While researching the top concerns of performing CPR I came across an article in Huffington Post by Dr. Amer Aldeen. The following paragraph from that article states not only the fears we most often hear but also some statistics that you can’t but help take notice of: “If chest compressions are so easy to learn and effective, why does only one out of every three sudden cardiac arrest victims receive them? Why do only 5 percent of victims get treated with an automated external defibrillator? Quite simply, people are afraid. They are afraid of causing more harm than good, of being sued, of performing mouth-to-mouth ventilation, and of (literally) shocking someone.”
We understand these fears some may have but we also want to help alleviate some of the anxiety of jumping in and helping save a life.
1. Let’s start with the fear of “causing more harm than good”. The victim is essentially dead so anything you attempt in keeping them alive and blood flowing is not going to cause them to be any deader. This is simply the truth!
2. Afraid? Remember that the chances of causing any injury are
very miniscule and all 50 state and the District of Columbia have some type of Good Samaritan Law which it’s protection is intended to reduce bystanders’ hesitation to assist, for fear of being sued or prosecuted for unintentional injury or wrongful death. I’ve included the Good Samaritan Law in my home state of Ohio to give you a better understanding of it.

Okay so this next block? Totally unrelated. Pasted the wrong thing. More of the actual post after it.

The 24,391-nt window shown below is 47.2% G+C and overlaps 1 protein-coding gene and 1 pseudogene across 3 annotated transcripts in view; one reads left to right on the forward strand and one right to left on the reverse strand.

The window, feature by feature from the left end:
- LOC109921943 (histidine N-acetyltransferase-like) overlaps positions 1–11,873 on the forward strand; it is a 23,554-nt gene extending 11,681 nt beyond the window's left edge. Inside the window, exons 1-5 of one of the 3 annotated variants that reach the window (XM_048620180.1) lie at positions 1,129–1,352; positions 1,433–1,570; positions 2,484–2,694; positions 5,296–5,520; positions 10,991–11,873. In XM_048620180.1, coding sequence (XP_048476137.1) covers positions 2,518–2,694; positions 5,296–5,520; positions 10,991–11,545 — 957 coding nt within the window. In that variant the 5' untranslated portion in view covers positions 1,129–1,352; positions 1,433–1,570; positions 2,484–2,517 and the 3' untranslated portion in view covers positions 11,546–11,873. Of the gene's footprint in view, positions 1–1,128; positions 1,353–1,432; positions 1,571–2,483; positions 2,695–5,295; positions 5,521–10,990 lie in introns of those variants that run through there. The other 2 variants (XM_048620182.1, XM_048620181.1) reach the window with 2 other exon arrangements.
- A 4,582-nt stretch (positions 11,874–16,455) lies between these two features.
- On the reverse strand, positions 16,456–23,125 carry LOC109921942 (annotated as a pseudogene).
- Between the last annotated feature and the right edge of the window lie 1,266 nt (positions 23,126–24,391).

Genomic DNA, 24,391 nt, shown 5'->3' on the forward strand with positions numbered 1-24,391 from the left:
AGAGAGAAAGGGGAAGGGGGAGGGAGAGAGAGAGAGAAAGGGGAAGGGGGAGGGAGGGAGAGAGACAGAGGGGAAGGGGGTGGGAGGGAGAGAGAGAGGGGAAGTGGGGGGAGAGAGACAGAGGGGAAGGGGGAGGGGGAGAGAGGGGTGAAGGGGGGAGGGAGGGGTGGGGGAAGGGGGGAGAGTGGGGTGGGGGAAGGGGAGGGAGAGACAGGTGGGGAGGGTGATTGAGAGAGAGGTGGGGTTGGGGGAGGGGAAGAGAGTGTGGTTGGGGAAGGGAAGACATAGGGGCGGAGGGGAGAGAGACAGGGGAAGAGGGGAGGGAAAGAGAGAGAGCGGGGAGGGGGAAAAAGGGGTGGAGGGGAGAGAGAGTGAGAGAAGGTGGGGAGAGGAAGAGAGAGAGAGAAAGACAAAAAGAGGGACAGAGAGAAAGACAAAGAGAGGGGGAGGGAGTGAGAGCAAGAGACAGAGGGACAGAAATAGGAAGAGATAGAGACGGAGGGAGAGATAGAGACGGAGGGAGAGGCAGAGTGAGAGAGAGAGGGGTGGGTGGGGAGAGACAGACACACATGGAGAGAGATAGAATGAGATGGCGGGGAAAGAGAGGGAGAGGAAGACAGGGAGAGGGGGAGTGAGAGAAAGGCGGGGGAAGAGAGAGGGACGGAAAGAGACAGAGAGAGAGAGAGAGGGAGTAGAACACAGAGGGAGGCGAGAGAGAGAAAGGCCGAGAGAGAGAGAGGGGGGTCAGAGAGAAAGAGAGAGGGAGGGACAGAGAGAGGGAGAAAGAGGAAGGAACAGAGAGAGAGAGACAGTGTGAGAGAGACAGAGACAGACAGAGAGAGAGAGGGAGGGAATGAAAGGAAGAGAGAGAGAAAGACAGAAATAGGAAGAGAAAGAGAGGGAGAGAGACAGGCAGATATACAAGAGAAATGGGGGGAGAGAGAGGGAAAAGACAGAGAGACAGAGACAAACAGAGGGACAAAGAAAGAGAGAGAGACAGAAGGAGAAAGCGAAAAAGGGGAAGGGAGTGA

3. Mouth-to-mouth resuscitation is a vital part of performing CPR and by having a CPR mask key chain you will always be ready. And remember, do not let the fear of disease stop you from preforming chest compressions. Not doing anything is not helping in these type of emergency situations!
4. In many public places you will find Automatic External Defibrillators (AED). Look around or have someone else find one and USE IT! All AED’s have simple instructions for users and give the patient the best chance to survive.
Most sudden cardiac arrest and heart attacks do not happen around a medical professional. They happen around family, friends and bystanders! Learn CPR today. You never know whos life you may save. And remember to call 911 first!